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Advancing the Way Heart Failure is Treated

More than 170,000 patients have been supported with Impella® heart pumps

Heart Recovery is Possible With Impella

In a randomized controlled trial, 8-in-10 patients treated with Impella heart pumps experienced reduction in heart failure symptoms or improvement in heart function.2,8 Their native heart function recovered, and heart failure symptoms diminished, such as fatigue, shortness of breath, swelling, and coughing,1,2 in just 90 days after a Protected PCI procedure as compared to other forms of treatment.2 

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Reduction in Death, Heart Attack and Stroke

in 90-day post-hospitalization as compared to other support methods1

Fewer Repeat Visits

to the hospital for heart-related issues other than traditional therapy3

Fewer Days in the Hospital

after procedure compared to traditional therapy3, 4, 5, 6, 7

Impella is the only U.S. FDA-approved percutaneous heart pump technology indicated for patients with severe coronary artery disease requiring high-risk PCI


Why Impella?

Impella heart pumps have the unique ability to enable heart recovery, allowing patients to return home with their native hearts. Impella is the only non-surgical heart pump that is FDA-approved as safe and effective for high-risk patients receiving a percutaneous coronary intervention (PCI). An Impella-supported stenting procedure, known as Protected PCI, may be an option for you.

Why is Impella Important?

Supports Your Heart

Protected PCI with Impella ensures blood flow is maintained to critical organs enabling your physician to perform a complete and optimized procedure, decreasing the likelihood of repeat procedures and multiple hospital stays.

Improved Quality of Life

In a randomized controlled trial, 8-in-10 patients treated with Impella heart pumps experienced reduction in heart failure symptoms or improvement in heart function.2, 8

Patients Share Their Stories of Heart Recovery


"I really feel 10 years younger!"

Mattie Warren, 77


"Following the procedure, I proudly climbed to the top of the bleachers."

Jim Hoag, 73


"I have never felt better!"

Mary Hanel, 83


What is Protected PCI?

For some patients, their doctors may determine their heart disease is too severe for stenting and too high-risk for surgery. An Impella-supported stenting procedure, also known as Protected PCI, is a nonsurgical, minimally invasive procedure performed in a catheterization lab by an interventional cardiologist.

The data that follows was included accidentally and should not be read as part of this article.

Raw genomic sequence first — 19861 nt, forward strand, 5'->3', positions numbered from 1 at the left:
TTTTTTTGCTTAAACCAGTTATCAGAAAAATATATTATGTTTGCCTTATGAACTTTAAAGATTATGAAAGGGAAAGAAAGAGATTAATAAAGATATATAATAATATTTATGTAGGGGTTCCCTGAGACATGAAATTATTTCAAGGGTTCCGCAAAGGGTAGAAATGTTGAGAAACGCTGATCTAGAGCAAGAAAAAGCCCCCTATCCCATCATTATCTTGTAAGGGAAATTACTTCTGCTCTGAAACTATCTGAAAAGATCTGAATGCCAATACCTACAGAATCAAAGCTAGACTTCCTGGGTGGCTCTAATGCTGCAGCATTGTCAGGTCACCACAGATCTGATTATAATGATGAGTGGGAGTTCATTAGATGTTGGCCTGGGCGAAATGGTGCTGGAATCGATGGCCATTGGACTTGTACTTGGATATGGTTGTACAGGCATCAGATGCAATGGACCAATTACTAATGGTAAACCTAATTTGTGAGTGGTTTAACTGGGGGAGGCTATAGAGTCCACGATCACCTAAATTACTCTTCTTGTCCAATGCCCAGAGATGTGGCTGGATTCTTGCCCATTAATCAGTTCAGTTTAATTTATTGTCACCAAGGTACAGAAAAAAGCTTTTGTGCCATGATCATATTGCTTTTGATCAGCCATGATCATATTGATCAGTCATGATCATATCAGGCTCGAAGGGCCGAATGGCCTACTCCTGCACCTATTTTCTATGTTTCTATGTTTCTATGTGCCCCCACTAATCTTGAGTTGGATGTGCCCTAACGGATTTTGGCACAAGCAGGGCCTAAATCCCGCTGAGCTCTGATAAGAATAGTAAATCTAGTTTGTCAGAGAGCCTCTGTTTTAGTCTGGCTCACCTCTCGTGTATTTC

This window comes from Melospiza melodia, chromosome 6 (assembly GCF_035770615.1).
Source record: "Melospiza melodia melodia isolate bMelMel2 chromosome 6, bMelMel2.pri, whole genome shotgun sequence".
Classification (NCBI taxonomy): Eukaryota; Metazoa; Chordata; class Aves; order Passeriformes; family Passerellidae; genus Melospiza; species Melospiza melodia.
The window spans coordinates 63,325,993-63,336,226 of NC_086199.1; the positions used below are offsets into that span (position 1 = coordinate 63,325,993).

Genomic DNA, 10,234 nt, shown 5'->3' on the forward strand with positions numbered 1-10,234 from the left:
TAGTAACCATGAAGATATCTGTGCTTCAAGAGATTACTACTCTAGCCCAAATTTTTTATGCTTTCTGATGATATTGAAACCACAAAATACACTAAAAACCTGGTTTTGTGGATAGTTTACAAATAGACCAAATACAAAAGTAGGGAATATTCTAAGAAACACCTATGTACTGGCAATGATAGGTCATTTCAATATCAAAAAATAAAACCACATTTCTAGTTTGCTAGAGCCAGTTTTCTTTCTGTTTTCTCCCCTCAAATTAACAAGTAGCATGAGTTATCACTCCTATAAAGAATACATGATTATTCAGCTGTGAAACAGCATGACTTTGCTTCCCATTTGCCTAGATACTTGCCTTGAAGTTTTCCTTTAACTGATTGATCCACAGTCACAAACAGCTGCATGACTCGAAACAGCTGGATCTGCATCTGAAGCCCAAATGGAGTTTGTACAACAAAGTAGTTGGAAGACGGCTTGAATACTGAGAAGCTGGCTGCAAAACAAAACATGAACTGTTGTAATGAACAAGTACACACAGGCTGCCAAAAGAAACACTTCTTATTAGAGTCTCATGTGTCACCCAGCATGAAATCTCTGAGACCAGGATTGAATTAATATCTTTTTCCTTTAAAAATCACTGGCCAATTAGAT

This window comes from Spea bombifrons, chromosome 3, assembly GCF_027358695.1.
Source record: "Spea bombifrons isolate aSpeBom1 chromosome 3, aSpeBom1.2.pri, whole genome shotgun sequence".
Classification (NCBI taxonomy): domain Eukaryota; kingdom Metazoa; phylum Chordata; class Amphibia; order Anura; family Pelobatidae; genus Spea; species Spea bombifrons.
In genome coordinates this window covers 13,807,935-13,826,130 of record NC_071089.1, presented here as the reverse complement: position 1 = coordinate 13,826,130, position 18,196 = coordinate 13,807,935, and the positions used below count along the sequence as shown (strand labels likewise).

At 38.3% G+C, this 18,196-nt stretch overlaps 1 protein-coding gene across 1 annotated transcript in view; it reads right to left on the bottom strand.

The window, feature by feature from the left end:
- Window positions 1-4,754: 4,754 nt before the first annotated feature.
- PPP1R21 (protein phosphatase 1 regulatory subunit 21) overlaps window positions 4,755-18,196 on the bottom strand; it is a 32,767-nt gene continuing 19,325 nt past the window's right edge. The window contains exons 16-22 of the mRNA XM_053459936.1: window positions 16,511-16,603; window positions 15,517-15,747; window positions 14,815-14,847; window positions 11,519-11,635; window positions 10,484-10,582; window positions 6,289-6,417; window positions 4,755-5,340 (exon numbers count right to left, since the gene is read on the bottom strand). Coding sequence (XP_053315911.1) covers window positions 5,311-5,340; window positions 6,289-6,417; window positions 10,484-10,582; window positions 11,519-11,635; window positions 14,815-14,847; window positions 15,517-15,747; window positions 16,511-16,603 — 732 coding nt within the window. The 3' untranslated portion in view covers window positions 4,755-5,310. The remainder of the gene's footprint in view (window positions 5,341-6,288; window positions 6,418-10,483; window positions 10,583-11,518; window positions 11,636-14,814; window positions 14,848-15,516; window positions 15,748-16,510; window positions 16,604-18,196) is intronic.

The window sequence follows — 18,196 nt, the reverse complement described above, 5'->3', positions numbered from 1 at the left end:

During a protected percutaneous coronary intervention (PCI), Impella heart pumps temporarily assist the pumping function of the heart during stent placement to ensure blood flow is maintained to critical organs.  

Improve Your Quality of Life

Protected PCI with Impella can be a safe treatment option to address severe coronary artery disease or advanced heart failure. Answer a few questions to see if you may be a candidate.

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You are considered a high-risk patient if:

  • Your heart team has told you that angioplasty or stent placement is too risky 
  • There’s nothing more your physician can do to address your symptoms 
  • You are not a candidate for surgery due to your risk factors 
  • You have other health concerns that increase the risk of traditional stenting or heart surgery such as chronic kidney disease 

How Protected PCI Works

The Impella heart pump is inserted through a small incision and advanced through the arteries into the heart. Impella pulls blood from the left ventricle and releases it into the aorta, providing pumping support. This active ‘unloading’ of the left ventricle increases blood flow to vital organs. When support is no longer needed, your cardiologist will remove Impella before you leave the hospital.

Talk to Your Cardiologist

Use this guide to review your treatment options for severe coronary artery disease and/or advanced heart failure.

Find a Hospital

Enter your zip code to find a hospital near you that offers Protected PCI with Impella.


  1. Dangas, G.D., et al. (2014). Am J Cardiol, 113(2), 222-228. 
  2. O’Neill, W.W., et al. (2012). Circulation, 126(14), 1717-1727.
  3. Gregory, D., et al. (2013). Am Health Drug Benefits, 6(2), 88-99.
  4. Maini, B., et al. (2014). Catheter Cardiovasc Interv, 83(6), E183-E192. 
  5. Gregory, D., et al. (2013). J Manag Care Med, 16(1), 61-69.  
  6. O’Neill, W.W., et al. (2014). J Interviev Cardiol, 27(1), 1-11.
  7. Roos, J.B., et al. (2013). J Med Econ, 16(3), 3381-390.
  8. PROTECT II Data on File